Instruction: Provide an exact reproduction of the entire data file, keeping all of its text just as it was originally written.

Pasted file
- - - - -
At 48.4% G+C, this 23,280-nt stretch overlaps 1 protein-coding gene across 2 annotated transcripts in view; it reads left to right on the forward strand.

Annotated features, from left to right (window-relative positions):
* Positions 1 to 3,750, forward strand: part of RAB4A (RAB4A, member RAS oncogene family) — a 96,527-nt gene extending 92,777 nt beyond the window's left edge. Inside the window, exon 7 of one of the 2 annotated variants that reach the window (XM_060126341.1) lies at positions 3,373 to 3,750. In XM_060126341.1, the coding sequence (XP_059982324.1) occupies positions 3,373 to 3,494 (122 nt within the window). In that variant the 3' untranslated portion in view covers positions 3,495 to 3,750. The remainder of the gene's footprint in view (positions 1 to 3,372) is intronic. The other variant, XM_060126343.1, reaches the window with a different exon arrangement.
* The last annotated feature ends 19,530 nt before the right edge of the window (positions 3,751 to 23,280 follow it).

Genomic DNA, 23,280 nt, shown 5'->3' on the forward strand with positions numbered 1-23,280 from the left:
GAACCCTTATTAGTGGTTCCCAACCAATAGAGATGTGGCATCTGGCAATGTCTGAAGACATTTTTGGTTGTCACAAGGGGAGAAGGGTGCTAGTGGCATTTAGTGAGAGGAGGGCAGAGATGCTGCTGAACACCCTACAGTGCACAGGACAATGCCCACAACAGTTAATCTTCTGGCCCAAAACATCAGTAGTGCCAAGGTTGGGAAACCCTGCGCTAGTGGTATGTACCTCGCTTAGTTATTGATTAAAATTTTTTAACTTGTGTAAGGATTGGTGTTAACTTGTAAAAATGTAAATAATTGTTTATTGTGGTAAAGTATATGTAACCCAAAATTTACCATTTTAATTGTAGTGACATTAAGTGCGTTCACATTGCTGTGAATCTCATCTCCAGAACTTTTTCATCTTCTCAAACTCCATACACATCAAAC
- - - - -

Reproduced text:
At 48.4% G+C, this 23,280-nt stretch overlaps 1 protein-coding gene across 2 annotated transcripts in view; it reads left to right on the forward strand.

Annotated features, from left to right (window-relative positions):
* Positions 1 to 3,750, forward strand: part of RAB4A (RAB4A, member RAS oncogene family) — a 96,527-nt gene extending 92,777 nt beyond the window's left edge. Inside the window, exon 7 of one of the 2 annotated variants that reach the window (XM_060126341.1) lies at positions 3,373 to 3,750. In XM_060126341.1, the coding sequence (XP_059982324.1) occupies positions 3,373 to 3,494 (122 nt within the window). In that variant the 3' untranslated portion in view covers positions 3,495 to 3,750. The remainder of the gene's footprint in view (positions 1 to 3,372) is intronic. The other variant, XM_060126343.1, reaches the window with a different exon arrangement.
* The last annotated feature ends 19,530 nt before the right edge of the window (positions 3,751 to 23,280 follow it).

Genomic DNA, 23,280 nt, shown 5'->3' on the forward strand with positions numbered 1-23,280 from the left:
GAACCCTTATTAGTGGTTCCCAACCAATAGAGATGTGGCATCTGGCAATGTCTGAAGACATTTTTGGTTGTCACAAGGGGAGAAGGGTGCTAGTGGCATTTAGTGAGAGGAGGGCAGAGATGCTGCTGAACACCCTACAGTGCACAGGACAATGCCCACAACAGTTAATCTTCTGGCCCAAAACATCAGTAGTGCCAAGGTTGGGAAACCCTGCGCTAGTGGTATGTACCTCGCTTAGTTATTGATTAAAATTTTTTAACTTGTGTAAGGATTGGTGTTAACTTGTAAAAATGTAAATAATTGTTTATTGTGGTAAAGTATATGTAACCCAAAATTTACCATTTTAATTGTAGTGACATTAAGTGCGTTCACATTGCTGTGAATCTCATCTCCAGAACTTTTTCATCTTCTCAAACTCCATACACATCAAAC